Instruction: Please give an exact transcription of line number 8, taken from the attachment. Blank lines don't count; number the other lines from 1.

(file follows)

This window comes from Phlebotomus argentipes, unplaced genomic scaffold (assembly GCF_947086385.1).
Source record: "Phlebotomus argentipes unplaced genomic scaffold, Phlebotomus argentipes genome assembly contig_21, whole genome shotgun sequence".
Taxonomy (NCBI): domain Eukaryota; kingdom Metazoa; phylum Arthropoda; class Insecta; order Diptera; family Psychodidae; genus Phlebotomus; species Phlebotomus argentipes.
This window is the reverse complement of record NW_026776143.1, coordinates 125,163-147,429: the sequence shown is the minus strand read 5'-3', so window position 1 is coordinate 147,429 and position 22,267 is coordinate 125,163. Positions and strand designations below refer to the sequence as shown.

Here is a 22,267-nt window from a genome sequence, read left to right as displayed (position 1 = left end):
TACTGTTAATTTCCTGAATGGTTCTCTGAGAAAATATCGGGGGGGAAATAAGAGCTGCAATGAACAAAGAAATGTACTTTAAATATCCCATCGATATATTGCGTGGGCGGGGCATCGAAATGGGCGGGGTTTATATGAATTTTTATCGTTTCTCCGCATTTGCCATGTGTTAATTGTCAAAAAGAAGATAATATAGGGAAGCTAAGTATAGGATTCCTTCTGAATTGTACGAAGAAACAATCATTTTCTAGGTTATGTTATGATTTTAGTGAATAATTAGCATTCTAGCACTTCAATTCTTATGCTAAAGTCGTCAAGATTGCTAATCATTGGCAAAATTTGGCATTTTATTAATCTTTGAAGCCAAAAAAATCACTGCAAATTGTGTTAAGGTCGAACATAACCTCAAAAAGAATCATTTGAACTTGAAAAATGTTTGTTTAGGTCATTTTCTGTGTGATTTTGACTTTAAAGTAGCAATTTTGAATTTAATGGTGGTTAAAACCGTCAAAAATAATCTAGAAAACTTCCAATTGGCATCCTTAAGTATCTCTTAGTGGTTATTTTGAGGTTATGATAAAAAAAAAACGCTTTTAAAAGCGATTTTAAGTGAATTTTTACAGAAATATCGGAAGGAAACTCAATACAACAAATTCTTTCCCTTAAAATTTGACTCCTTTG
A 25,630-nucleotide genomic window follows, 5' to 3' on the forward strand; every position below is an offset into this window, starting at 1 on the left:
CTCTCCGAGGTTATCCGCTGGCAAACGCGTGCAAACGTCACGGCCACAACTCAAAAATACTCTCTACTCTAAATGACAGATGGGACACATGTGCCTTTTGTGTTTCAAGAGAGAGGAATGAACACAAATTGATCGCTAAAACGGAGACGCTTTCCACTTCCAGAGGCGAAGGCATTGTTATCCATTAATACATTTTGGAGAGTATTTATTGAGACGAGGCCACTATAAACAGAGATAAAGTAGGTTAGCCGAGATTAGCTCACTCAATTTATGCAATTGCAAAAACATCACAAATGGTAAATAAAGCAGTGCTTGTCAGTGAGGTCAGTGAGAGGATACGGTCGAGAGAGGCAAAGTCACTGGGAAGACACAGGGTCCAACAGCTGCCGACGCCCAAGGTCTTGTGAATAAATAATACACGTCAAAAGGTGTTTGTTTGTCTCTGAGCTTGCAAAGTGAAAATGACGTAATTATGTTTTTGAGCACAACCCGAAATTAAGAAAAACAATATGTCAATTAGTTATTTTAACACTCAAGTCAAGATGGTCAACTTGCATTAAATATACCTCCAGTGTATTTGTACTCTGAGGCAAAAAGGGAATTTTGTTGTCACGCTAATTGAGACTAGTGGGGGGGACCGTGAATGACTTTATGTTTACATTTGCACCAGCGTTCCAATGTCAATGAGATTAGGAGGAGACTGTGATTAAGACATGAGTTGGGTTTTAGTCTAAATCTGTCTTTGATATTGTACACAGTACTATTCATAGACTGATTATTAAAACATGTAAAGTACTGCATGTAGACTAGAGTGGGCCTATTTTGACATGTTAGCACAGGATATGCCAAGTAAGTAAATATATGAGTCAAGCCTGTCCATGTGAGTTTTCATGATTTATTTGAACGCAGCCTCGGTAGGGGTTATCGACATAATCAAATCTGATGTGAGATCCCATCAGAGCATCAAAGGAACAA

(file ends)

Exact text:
CTCTCCGAGGTTATCCGCTGGCAAACGCGTGCAAACGTCACGGCCACAACTCAAAAATACTCTCTACTCTAAATGACAGATGGGACACATGTGCCTTTTGTGTTTCAAGAGAGAGGAATGAACACAAATTGATCGCTAAAACGGAGACGCTTTCCACTTCCAGAGGCGAAGGCATTGTTATCCATTAATACATTTTGGAGAGTATTTATTGAGACGAGGCCACTATAAACAGAGATAAAGTAGGTTAGCCGAGATTAGCTCACTCAATTTATGCAATTGCAAAAACATCACAAATGGTAAATAAAGCAGTGCTTGTCAGTGAGGTCAGTGAGAGGATACGGTCGAGAGAGGCAAAGTCACTGGGAAGACACAGGGTCCAACAGCTGCCGACGCCCAAGGTCTTGTGAATAAATAATACACGTCAAAAGGTGTTTGTTTGTCTCTGAGCTTGCAAAGTGAAAATGACGTAATTATGTTTTTGAGCACAACCCGAAATTAAGAAAAACAATATGTCAATTAGTTATTTTAACACTCAAGTCAAGATGGTCAACTTGCATTAAATATACCTCCAGTGTATTTGTACTCTGAGGCAAAAAGGGAATTTTGTTGTCACGCTAATTGAGACTAGTGGGGGGGACCGTGAATGACTTTATGTTTACATTTGCACCAGCGTTCCAATGTCAATGAGATTAGGAGGAGACTGTGATTAAGACATGAGTTGGGTTTTAGTCTAAATCTGTCTTTGATATTGTACACAGTACTATTCATAGACTGATTATTAAAACATGTAAAGTACTGCATGTAGACTAGAGTGGGCCTATTTTGACATGTTAGCACAGGATATGCCAAGTAAGTAAATATATGAGTCAAGCCTGTCCATGTGAGTTTTCATGATTTATTTGAACGCAGCCTCGGTAGGGGTTATCGACATAATCAAATCTGATGTGAGATCCCATCAGAGCATCAAAGGAACAA